It has been announced that the European Medicines Agency (EMA) has recommended the single-dose Janssen COVID-19 Vaccine for authorisation in the EU.
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This is really exciting news in the fight against COVID-19. The Janssen vaccine is effective with a single dose, in contrast to other approved vaccines which require 2 doses. In the clinical trials (conducted in the US, South Africa and Brazil), this vaccine demonstrated protection against several of the emerging variants of concern which is also very encouraging. This provides another vaccine in the global fight against this pandemic.
The authorisation of another vaccine for use in the EU is very welcome – the greatest barrier to rolling out the vaccines, so far, has been the availability of vaccines. This new addition can only add to the quantity of vaccine available in the EU, as well as providing another alternative if there are hitches with the supply or use of other products.
As I understand it, the new vaccine is a Johnson and Johnson product, manufactured by its Janssen subsidiary. This is why you sometimes see it referred to as the Johnson and Johnson vaccine, and sometimes as the Janssen vaccine – which can be confusing. I shall refer to it as the J&J/Janssen vaccine.
This decision was to be expected following the vaccine’s licensure in the USA – the Vaccines and Related Biological Products Advisory Committee report provides copious information about it. Like the Oxford/AstraZeneca and Sputnik-V vaccines it is a viral vector, using a replication-deficient adenovirus (they all use different adenoviruses) to deliver viral DNA which is translated, after injection, cells’ cytoplasm into the SARS-CoV-2 spike protein: the end product (if you like) in all of the currently available vaccines is the same spike protein.
There has been hesitation in some quarters because the headline efficacy for the vaccine has not been reported as quite as high as other vaccines. This hesitation is misplaced: the vaccines have not been tested “head-to-head”. They have used different trial protocols, at different times (with different virus variants circulating), and in different populations. One of the populations in which The J&J/Janssen product was tested was in South Africa, in a population with a higher prevalence of HIV infection for example. As far as we can tell, there is little if any difference in the efficacy of this product compared to the other vaccines already available in the EU and UK.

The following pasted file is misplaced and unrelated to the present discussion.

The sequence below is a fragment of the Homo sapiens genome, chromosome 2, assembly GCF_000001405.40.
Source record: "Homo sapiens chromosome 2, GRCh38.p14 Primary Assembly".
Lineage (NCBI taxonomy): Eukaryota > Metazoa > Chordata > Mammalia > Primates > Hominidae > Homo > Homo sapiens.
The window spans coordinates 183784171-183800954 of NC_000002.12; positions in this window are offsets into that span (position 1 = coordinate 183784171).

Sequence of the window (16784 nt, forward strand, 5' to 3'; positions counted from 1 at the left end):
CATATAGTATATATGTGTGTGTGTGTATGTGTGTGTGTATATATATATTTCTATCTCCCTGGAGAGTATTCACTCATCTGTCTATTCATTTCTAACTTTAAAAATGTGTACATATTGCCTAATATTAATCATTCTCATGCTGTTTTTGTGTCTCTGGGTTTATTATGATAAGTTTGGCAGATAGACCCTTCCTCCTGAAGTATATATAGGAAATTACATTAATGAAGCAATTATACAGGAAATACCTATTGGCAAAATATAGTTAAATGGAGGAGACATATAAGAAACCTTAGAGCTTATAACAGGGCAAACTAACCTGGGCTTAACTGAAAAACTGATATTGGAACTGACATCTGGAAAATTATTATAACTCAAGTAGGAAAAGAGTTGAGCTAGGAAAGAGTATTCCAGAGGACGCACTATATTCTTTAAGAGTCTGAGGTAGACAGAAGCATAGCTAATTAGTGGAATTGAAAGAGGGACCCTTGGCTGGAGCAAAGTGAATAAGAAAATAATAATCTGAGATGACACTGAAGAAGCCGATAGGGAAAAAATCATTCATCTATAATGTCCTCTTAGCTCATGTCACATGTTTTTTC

The big difference between the marketing authorisations of this vaccine compared with other vaccines on the market is that this is intended as a single-dose vaccine. It will be very interesting to see how this plays out over time. We know that the response to a single dose of all of the available vaccines has been better than was originally expected. It is possible that other vaccines might have been recommended as single-dose vaccines if the trial period had been extended further. It is also possible, as time goes by, that we will see immunity to the J&J/Janssen product wane over time. If this happens it will be detected on the post-implementation surveillance programmes that are in place in many countries, not least in England2. It is possible – as happened e.g. with human papillomavirus (HPV) vaccine that immunisation schedules will evolve as we acquire more knowledge about the immunity induced by the vaccines (and also as new vaccines are introduced to cover new variants of the virus).
It is also possible that, as we learn more, the optimum schedule will vary for particular groups of patients – patients with cancer or on immunosuppressive treatment for other conditions, for example, might possibly be better served by a different vaccination regime.
For now, we can be very happy that this single-dose vaccine is now available in the EU.
1 Vaccines and Related Biological Products Advisory Committee. FDA Briefing Document. Janssen Ad26.COV2.S Vaccine for the Prevention of COVID-19: Federal Drug Administration, 2021 (26 Feb); 1-62 (https://www.fda.gov/media/146217/download or via https://www.fda.gov/advisory-committees/advisory-committee-calendar/vaccines-and-related-biological-products-advisory-committee-february-26-2021-meeting-announcement).
2 Public Health England. COVID-19 vaccine surveillance strategy: Public Health England, 2021 (11 Jan); 1-22 (https://www.gov.uk/government/publications/covid-19-vaccine-surveillance-strategy).